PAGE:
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Understand the "Best Interests of the Child" Standard

And Show the Court That You Have Your Child's Best Interests at Heart, Too

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The courts' goal is always to uphold the best interests of the children.

Photo © Liz West

Nearly all courts base child custody decisions on the best interests of the child standard. This means that the judge will determine the custody arrangement that best suits the child’s needs, based on a variety of factors. The factors the judge considers will vary depending on the state in which the case is filed, since every state handles child custody cases slightly differently. Generally, the factors a judge will consider when determining the best interest of a child include:

  • Evidence of parenting ability. Courts look for evidence that the parent requesting custody is genuinely able to meet the child's physical and emotional needs. This includes food, shelter, clothing, and medical care, as well as education, loving support, and general parental guidance. Courts also consider the parents' physical and mental health when deciding a custody arrangement that would be in the child's best interests.

  • Consistency. Courts generally prefer to keep kids' routines consistent. This includes living arrangements, school or child care routines, and access to extended family members. Family court judges prefer not to disrupt a child's routine when possible.

  • The child's age. Young children generally need more hands-on care than older children. Courts also look at the bond between the child and the parent when evaluating child custody options and deciding what would be in the child's best interests. In addition, when children are young, judges frequently defer to the parent who has been the primary caregiver in the child’s life. Some courts will also consider the child's wishes, depending on their age.

  • Safety. This factor is always top of mind in family court, and judges will readily deny custody in cases where they believe the child's safety would be compromised.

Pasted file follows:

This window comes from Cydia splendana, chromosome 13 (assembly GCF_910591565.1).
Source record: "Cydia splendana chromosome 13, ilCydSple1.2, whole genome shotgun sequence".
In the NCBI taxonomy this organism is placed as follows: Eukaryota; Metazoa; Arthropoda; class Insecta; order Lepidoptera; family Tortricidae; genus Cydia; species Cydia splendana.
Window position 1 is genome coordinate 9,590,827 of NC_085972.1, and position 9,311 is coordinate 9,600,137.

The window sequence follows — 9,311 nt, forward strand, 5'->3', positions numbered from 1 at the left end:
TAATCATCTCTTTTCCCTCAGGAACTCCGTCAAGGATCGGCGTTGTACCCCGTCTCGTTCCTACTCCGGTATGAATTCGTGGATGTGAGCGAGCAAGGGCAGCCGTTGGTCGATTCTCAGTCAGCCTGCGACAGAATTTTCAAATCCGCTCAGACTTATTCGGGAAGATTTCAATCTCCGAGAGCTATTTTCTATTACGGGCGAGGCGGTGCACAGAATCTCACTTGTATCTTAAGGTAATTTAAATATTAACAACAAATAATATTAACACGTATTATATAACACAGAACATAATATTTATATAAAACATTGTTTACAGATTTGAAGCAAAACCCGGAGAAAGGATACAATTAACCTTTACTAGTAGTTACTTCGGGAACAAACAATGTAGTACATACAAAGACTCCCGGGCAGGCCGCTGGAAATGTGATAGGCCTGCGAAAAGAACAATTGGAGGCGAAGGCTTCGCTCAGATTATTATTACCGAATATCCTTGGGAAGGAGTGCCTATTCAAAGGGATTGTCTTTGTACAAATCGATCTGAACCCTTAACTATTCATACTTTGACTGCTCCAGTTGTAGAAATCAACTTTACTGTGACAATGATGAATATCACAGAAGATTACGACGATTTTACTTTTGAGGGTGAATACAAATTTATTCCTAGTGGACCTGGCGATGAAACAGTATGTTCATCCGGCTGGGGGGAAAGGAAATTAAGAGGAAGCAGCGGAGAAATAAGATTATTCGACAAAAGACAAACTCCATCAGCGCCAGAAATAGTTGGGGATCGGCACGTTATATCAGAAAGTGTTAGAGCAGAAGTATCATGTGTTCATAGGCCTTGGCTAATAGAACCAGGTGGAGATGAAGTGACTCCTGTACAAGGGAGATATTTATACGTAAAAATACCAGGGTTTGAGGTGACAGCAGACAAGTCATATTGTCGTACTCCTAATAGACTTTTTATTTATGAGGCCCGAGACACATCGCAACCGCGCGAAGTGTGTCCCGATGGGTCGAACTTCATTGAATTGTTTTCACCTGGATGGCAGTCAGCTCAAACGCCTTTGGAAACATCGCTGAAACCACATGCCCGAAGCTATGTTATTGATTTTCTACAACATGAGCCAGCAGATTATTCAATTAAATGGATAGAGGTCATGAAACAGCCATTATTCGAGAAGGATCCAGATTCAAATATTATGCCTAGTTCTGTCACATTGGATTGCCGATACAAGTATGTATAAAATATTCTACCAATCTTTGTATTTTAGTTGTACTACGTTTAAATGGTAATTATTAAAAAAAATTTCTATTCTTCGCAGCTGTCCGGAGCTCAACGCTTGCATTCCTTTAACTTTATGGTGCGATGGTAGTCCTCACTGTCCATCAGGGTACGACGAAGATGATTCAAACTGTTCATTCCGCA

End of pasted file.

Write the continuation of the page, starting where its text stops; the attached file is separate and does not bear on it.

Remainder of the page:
• Impact of changing the existing routine. When considering a change, the courts also try to determine how that change would affect the child. Generally, judges try to limit changes that would have a negative impact.

Show the Court That You Have Your Child's Best Interests At Heart, Too

You can show the judge that you have your child's best interests at heart by showing that you have been actively involved in his or her life and have provided attentive and loving care. You can demonstrate this by showing that you have enrolled your child in school, are involved in his or her education and upbringing, have participated in extracurricular activities, and have made other parenting decisions demonstrating an interest in nurturing your child. In cases where both parents are involved, the judge may also consider whether one parent is more willing to foster a loving relationship with the other parent, so working to rebuild trust with your ex can also help to demonstrate your intentions.

What situations are generally considered not in a child's best interests?

Judges strongly favor keeping a child in an arrangement that the child is familiar with, such as allowing a child to remain in the same school or neighborhood. Toward that end, judges generally do not favor an arrangement in which one parent is denied access to the child or where visitation would be difficult. Even in cases where one parent is granted sole physical custody, the other parent usually has the right to visitation. This is because child custody laws in most states favor custody arrangements that allow both parents to maintain a close and loving relationship with their child.

When is moving in the best interests of the child?

Relocating may or may not be in your child’s best interest. For example, the judge will typically deny a request to move if he or she believes the parent making the request is trying to deny or limit the other parent's access. However, moving may be in the best interest if the move allows a child to attend a better school, provides access to child care or a support system, or would benefit the child in some other way that can be demonstrated in court.

Finally, remember that the court is looking at your child holistically. They don't just consider whether you're a fit parent. When determining custody, they also aim to keep all other aspects of the child's life consistent while ensuring that both parents have the opportunity be an active part of the child's life.

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